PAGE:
To be the best baseball player he can be, here’s a step-by-step explanation of how the wind-up for a pitch is done by a right hander:
Shift the weight forward to the right foot and bend the body forward slightly, at the same time extend the hands backward. Straighten the trunk, swing the hands forward and bring them together in front of the chest. Shift the weight to the back foot and at the same time carry the hands up until they are just above the peak of the cap. At this point arch the back as much as possible.
Twist the pitching foot to the right, but keep contact with the plate. Pivot the body right, swing the left leg forward, start the hands down. As the hands reach a point just below the right shoulder, separate them, drawing the throwing arm back, moving the glove hand forward. As the hands part, start the big stride toward the plate, “kicking” away from the pitching rubber. When the front foot strikes the ground, throw. Sweep the right hand down and across the body. Bring the right foot up so it’s even with the left.
To drill several pitchers, the manager can line them up side by side facing an imaginary catcher. Each move can then be taught simultaneously.
Once the pitcher has mastered the windup, he can start thinking about pointers like these which will enable him to become the very best baseball player he can be:
1. As the hands come together in front of the chest, the palm of the throwing hand should face the batter. The full back of the glove hand should face the batter. This way, the ball cannot be seen. If the back of the glove faces 1st and the back of the throwing hand 3rd, enough of the ball and throwing hand can be seen to tell the batter whether a fast ball or curve is coming.
2. Fix the grip as the hands reach the top of their upward swing.
3. Imagine there is a line from the toe of the pitching foot to the plate. If the pitcher is a right hander, his left foot should come down to the left of that line; to the right if he’s left-handed. If he doesn’t do this, the pitcher will be throwing across the body, or against the natural movement of the body.
4. Always pitch from the same spot on the rubber if control is good. If the ball is going to batter at right height, but off the plate, move the pitching foot to a different spot on the rubber. All movements, by the way, should be natural and rhythmic.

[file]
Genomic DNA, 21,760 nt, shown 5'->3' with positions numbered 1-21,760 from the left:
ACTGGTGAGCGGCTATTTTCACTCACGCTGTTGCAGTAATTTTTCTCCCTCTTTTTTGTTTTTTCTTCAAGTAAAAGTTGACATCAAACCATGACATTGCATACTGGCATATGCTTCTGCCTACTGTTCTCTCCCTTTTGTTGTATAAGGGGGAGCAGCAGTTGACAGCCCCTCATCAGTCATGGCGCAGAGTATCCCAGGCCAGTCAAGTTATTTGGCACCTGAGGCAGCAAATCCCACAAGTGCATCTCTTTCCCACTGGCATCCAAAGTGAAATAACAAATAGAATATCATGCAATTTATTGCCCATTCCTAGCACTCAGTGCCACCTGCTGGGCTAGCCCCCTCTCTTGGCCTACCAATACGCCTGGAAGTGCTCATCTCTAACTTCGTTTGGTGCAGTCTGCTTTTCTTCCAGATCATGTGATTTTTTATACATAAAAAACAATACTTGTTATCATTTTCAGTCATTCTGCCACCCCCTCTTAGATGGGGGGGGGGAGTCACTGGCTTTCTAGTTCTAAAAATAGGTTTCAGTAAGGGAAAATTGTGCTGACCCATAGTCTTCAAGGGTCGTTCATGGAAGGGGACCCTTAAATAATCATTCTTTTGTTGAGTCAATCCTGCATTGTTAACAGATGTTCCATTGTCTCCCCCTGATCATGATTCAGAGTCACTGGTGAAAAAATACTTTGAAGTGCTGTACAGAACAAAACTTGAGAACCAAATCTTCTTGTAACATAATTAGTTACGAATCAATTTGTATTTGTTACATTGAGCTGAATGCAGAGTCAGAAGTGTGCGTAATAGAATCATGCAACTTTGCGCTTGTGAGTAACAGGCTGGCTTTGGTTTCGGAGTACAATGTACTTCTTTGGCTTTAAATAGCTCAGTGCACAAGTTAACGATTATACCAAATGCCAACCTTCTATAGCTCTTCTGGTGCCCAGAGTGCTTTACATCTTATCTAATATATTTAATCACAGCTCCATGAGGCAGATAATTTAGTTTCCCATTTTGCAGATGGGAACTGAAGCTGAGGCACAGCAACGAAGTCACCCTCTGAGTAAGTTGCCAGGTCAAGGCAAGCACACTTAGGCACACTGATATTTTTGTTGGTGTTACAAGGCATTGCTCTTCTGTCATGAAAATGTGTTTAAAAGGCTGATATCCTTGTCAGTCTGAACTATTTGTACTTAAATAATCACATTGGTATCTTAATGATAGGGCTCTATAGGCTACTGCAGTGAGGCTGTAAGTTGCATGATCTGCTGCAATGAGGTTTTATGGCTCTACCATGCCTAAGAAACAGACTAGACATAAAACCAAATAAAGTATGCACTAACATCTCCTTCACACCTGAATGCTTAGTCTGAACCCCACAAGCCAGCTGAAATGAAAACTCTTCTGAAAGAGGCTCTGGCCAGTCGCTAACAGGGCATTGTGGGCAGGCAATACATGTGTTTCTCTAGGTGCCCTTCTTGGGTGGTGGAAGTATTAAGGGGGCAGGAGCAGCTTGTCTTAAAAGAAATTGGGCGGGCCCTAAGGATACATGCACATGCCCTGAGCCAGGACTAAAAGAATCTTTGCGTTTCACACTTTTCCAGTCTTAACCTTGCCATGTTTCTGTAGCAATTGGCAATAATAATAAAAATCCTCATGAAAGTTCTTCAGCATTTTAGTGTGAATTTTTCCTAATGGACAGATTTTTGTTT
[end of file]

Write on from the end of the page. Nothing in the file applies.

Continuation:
The Stretch Move
The so-called “stretch” move is used with runners on base. It enables the pitcher to hold runners close to the base before the pitch and also gives him a chance to pick off runners who take too long a lead.
A right-hander should stand with his left foot in front of the rubber, his right foot on it and his life side facing the plate. (Opposite for left-handers.) The feet should be about shoulder-width apart with the weight distributed evenly and comfortably. The toe of the left foot is usually in line with the heel of the right foot.
At the start of the move, the hands are lifted above the head, brought together as they start downward to a spot in front of the chest. The arms are kept away from the body and not brought to rest against it. Just before the pitch, the hands must be brought to a complete stop, (usually at chest level) otherwise the pitcher can be charged with a balk.
To throw to the plate, the pitcher momentarily shifts his weight to the rear foot, quickly lifts the front foot and strides toward the plate. The right foot is brought up even with the left after the ball is released.
The pitcher should be well-versed in both moves, the wind-up and the stretch, to become the best baseball player possible.